Charles J Lundgren (New York, Connecticut, 1911 – 1988)
“U.S.S Delaware”. Oil on Masonite. Signed lower right. Collection labels verso.
The U.S.S. Delaware was one of the largest and most powerful ships in the newly-formed United States Navy. Construction on this seventy-four gun ship-of-the-line began at the the Navy’s first dry dock, the Norfolk Navy Yard in August, 1817. Her square-rigged sails bellowing in the breeze, she embarked on her maiden tour of duty on 10 February 1828 under the command of Captain J. Downs as flagship for Commodore W.M. Crane in the Mediterranean. There, she played a significant role in protecting the interests of American commerce and diplomacy until returning to Norfolk on 2 January 1830. The U.S.S. Delaware was temporarily decommissioned on 10 February 1830, but was recommissioned on 15 July 1833. She received President Andrew Jackson with a thunderous twenty-four gun salute on 29 July 1833 before again setting sail for the Mediterranean where she served as the flagship of Commodore D.T. Patterson. U.S.S Delaware was a visible reminder of the young American nation’s resolve for peace and independence wherever she went. One of U.S.S. Delaware’s final tours of duty began on 1 November 1841 as flagship for Commodore C. Morris at the Brazil Station. She patrolled the coasts of Brazil, Uruguay, and Argentina to protect American interests during a period of political unrest in those countries.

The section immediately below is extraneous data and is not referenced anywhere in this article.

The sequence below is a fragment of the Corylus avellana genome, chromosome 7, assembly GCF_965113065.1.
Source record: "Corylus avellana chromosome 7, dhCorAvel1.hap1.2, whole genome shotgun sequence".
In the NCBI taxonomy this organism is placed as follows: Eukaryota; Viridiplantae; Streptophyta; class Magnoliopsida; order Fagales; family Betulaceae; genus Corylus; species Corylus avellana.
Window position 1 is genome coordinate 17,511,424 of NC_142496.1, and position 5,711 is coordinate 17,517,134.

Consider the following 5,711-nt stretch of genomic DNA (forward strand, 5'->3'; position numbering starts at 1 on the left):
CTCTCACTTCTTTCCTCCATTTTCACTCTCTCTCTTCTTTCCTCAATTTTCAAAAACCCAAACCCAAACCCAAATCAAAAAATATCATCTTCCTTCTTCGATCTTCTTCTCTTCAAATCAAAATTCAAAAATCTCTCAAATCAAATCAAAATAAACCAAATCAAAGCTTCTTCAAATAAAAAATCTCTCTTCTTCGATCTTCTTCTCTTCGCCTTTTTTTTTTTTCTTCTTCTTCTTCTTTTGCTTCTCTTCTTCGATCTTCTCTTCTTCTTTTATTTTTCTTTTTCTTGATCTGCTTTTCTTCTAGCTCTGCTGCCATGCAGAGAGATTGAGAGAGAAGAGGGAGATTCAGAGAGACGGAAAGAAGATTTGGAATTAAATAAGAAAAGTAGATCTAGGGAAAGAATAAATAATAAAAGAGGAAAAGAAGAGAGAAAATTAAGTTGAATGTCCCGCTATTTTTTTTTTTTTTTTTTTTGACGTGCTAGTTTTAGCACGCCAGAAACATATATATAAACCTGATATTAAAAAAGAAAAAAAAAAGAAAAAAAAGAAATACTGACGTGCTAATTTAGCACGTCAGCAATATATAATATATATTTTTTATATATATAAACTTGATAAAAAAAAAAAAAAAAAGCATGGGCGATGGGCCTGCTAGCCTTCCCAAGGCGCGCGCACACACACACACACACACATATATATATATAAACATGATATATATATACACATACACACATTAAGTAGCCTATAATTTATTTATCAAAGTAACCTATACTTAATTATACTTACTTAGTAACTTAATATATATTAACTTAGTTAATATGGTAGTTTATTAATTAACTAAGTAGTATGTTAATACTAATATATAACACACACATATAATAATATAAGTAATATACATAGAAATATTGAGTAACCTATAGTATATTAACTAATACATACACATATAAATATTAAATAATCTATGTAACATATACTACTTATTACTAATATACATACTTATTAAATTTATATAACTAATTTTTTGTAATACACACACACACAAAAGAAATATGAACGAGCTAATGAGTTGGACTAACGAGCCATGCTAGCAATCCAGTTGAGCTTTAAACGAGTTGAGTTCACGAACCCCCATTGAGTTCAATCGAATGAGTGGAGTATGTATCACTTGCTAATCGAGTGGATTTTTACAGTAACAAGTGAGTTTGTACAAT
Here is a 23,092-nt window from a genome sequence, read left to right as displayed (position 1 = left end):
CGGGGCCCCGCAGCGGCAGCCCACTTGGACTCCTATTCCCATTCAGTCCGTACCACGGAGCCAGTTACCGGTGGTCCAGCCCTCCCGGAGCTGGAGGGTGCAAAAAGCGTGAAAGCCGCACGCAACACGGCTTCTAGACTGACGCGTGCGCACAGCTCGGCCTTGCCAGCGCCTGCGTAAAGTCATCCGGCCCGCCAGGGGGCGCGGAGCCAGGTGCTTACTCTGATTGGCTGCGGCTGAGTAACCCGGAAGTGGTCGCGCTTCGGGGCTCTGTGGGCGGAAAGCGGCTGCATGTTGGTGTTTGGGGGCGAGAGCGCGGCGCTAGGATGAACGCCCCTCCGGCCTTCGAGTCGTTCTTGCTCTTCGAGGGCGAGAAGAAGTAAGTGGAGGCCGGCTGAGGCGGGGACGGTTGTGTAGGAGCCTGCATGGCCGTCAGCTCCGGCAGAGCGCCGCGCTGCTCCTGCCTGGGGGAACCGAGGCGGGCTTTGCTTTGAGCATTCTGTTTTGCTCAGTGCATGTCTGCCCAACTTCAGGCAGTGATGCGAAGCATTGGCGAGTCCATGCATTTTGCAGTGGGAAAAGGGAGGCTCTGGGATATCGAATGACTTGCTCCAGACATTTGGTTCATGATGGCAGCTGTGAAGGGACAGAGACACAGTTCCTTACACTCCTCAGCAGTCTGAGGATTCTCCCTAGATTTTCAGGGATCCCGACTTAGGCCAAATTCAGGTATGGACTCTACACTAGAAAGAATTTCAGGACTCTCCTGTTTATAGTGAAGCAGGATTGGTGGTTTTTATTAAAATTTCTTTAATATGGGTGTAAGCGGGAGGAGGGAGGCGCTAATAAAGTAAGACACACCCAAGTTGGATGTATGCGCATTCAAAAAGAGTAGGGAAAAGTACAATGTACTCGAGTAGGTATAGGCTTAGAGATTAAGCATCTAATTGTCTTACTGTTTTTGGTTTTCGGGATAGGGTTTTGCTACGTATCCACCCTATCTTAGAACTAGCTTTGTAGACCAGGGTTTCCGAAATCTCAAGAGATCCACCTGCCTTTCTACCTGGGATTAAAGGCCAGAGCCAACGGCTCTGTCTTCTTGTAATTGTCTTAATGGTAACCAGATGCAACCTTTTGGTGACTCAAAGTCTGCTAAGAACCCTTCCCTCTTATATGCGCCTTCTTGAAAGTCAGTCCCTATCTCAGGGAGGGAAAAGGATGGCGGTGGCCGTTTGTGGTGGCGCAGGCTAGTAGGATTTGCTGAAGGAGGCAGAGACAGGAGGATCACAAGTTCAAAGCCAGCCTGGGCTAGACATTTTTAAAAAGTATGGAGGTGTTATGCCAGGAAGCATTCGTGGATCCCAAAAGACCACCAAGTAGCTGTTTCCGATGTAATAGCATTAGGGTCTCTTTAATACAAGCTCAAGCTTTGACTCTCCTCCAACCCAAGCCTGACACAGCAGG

Overall Size: 20.5 x 22 in